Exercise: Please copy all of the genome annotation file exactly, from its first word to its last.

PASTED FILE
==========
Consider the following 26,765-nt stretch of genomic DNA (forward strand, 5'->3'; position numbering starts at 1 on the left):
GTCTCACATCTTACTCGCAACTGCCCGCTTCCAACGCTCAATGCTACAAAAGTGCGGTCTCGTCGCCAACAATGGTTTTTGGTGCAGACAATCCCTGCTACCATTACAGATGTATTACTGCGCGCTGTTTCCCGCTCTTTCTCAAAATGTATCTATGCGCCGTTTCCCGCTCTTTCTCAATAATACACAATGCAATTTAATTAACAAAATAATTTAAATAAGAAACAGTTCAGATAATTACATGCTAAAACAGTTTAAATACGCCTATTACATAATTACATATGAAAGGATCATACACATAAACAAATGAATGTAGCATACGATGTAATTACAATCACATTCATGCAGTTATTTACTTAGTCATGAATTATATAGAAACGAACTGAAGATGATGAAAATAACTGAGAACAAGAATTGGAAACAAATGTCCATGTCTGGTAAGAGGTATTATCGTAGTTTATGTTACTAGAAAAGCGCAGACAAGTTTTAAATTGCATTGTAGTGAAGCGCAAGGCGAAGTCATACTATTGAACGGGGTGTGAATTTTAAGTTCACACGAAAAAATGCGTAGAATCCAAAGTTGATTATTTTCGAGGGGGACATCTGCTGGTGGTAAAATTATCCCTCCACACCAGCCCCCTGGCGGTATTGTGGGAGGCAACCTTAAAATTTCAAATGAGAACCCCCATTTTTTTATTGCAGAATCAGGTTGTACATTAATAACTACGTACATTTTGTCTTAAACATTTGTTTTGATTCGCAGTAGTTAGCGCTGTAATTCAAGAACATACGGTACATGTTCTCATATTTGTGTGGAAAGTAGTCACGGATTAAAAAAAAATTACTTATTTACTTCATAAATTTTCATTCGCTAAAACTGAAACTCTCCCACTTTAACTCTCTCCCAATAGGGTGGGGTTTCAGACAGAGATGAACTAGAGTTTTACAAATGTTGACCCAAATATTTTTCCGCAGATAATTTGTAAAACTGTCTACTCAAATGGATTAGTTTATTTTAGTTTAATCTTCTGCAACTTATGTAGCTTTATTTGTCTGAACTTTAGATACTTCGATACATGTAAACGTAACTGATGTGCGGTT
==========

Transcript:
Consider the following 26,765-nt stretch of genomic DNA (forward strand, 5'->3'; position numbering starts at 1 on the left):
GTCTCACATCTTACTCGCAACTGCCCGCTTCCAACGCTCAATGCTACAAAAGTGCGGTCTCGTCGCCAACAATGGTTTTTGGTGCAGACAATCCCTGCTACCATTACAGATGTATTACTGCGCGCTGTTTCCCGCTCTTTCTCAAAATGTATCTATGCGCCGTTTCCCGCTCTTTCTCAATAATACACAATGCAATTTAATTAACAAAATAATTTAAATAAGAAACAGTTCAGATAATTACATGCTAAAACAGTTTAAATACGCCTATTACATAATTACATATGAAAGGATCATACACATAAACAAATGAATGTAGCATACGATGTAATTACAATCACATTCATGCAGTTATTTACTTAGTCATGAATTATATAGAAACGAACTGAAGATGATGAAAATAACTGAGAACAAGAATTGGAAACAAATGTCCATGTCTGGTAAGAGGTATTATCGTAGTTTATGTTACTAGAAAAGCGCAGACAAGTTTTAAATTGCATTGTAGTGAAGCGCAAGGCGAAGTCATACTATTGAACGGGGTGTGAATTTTAAGTTCACACGAAAAAATGCGTAGAATCCAAAGTTGATTATTTTCGAGGGGGACATCTGCTGGTGGTAAAATTATCCCTCCACACCAGCCCCCTGGCGGTATTGTGGGAGGCAACCTTAAAATTTCAAATGAGAACCCCCATTTTTTTATTGCAGAATCAGGTTGTACATTAATAACTACGTACATTTTGTCTTAAACATTTGTTTTGATTCGCAGTAGTTAGCGCTGTAATTCAAGAACATACGGTACATGTTCTCATATTTGTGTGGAAAGTAGTCACGGATTAAAAAAAAATTACTTATTTACTTCATAAATTTTCATTCGCTAAAACTGAAACTCTCCCACTTTAACTCTCTCCCAATAGGGTGGGGTTTCAGACAGAGATGAACTAGAGTTTTACAAATGTTGACCCAAATATTTTTCCGCAGATAATTTGTAAAACTGTCTACTCAAATGGATTAGTTTATTTTAGTTTAATCTTCTGCAACTTATGTAGCTTTATTTGTCTGAACTTTAGATACTTCGATACATGTAAACGTAACTGATGTGCGGTT